Google is killing the Android Gallery app, so that Google Plus may live
Hear that big sucking sound in Mountain View, California? That's the sound of G+'s gravitational pull slowly pulling all of Google's vast ecosystem into one central location: The social singularity.
Earlier this week, Mountain View introduced Google Play editions of the skinny minnie Sony Xperia Z Ultra and lackluster LG G Pad 8.3 tablets. While unsubsidized damn-near-stock Android GP editions mean very little to most consumers, these devices are de facto developer editions and provide hints of where Android may be headed. In this case, it is an apparently Gallery-less future.
As noted by Android Central, the newest GPe tablets, which boast the absolutely latest versions of Android, have ditched Gallery in favor of the G+ Photos app.
This app switcheroo seems to falls in line with a larger photo-centered strategy. Google has gone to great lengths to re-invent its social network as a go-to destination for photo enthusiasts complete with a suite of new image services, most of which we've been big fans of.
It’s a G+ ecosystem, we just live in it
If this sort of move towards direct G+ integration sounds familiar, that's because it is. Earlier this summer, the company killed its generic Messenger app in favor of the more robust and G+-centered Hangouts app.
Mountain View has made various moves to evolve G+ into a digital-wide service built around Google web services (Gmail video chats open into Plus, YouTube comments can only be left via a Plus account, etc.).
These moves were probably necessary for G+'s long-term viability. While Google Plus may have started life as a Facebook wannabe, it quickly devolved into a sparsely populated digital clubhouse for Google employees, developers, and tech nerds. (I say this as a fan of G+, but it's true).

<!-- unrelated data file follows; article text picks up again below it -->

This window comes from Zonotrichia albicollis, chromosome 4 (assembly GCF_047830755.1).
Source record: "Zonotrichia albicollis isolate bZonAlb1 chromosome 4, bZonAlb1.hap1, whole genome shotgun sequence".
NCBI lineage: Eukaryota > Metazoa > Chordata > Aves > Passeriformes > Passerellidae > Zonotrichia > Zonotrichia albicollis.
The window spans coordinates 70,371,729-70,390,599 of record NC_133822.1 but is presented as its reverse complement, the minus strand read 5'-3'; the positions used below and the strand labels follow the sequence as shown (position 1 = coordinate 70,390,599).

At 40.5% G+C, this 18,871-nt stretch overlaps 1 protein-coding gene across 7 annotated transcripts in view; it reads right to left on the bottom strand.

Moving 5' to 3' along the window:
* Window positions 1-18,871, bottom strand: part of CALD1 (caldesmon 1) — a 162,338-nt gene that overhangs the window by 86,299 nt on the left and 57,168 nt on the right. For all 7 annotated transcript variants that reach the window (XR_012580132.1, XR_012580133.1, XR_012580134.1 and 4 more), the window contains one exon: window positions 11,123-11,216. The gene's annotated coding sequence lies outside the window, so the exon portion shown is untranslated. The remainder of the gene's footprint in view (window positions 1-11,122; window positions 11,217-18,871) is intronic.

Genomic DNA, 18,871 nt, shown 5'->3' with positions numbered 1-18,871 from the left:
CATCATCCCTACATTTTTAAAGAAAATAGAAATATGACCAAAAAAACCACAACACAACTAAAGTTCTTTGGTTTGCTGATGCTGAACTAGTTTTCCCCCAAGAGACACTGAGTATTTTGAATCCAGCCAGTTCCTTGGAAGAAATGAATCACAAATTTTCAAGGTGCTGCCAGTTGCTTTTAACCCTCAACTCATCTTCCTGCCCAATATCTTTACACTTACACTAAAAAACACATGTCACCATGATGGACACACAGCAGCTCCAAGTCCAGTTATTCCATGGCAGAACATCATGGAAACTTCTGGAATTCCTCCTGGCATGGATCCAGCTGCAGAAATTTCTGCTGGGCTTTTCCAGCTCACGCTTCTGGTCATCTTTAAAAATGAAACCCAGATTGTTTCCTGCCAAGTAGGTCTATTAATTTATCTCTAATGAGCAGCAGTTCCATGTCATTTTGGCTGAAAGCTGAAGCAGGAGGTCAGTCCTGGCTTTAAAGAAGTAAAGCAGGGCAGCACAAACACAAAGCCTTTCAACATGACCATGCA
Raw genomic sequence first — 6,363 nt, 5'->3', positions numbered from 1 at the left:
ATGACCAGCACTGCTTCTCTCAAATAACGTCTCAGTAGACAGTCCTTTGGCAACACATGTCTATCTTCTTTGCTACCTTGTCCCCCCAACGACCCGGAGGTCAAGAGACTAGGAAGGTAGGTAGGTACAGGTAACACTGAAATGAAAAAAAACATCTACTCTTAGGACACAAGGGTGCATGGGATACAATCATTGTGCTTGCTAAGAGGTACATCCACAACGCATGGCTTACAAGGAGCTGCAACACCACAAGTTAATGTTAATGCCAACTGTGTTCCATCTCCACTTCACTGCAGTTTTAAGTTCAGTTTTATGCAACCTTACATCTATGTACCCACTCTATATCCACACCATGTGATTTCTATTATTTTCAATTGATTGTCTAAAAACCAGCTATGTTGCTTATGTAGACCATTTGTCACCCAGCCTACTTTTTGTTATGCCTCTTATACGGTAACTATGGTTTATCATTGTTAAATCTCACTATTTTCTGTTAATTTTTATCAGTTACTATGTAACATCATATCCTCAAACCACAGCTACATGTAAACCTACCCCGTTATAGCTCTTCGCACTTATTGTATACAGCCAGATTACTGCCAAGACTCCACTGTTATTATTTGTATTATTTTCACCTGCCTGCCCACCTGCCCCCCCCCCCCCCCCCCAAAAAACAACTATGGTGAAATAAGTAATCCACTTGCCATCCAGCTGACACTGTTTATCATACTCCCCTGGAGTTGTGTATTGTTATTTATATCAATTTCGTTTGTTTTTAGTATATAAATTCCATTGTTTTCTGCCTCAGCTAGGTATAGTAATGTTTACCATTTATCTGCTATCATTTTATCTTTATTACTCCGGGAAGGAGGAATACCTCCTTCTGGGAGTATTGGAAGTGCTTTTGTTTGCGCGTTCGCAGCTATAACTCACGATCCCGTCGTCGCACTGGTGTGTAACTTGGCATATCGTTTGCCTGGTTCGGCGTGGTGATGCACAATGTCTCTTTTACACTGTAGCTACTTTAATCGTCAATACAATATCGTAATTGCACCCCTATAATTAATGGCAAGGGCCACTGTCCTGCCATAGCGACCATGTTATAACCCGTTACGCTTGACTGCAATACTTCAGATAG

My guess is that we will see even greater integration of G+ into Google (and Android) properties moving forward. It will be interesting to see if the strategy will actually bring more eyeballs into the G+ proper.
What does it all mean for you, fair Android user? Depends on your digital lifestyle.
A seamless, cross-property integration has its benefits: e.g. the photos you take with your phone instantly being available online in your G+ folder (a functionality you can shut-off in settings). But centralized integration also has its drawbacks: Passwords can become compromised, government agencies can be given keys to the back door.
As with all things in life, variety is the key. Just weigh your digital options as they relate to how you internet.
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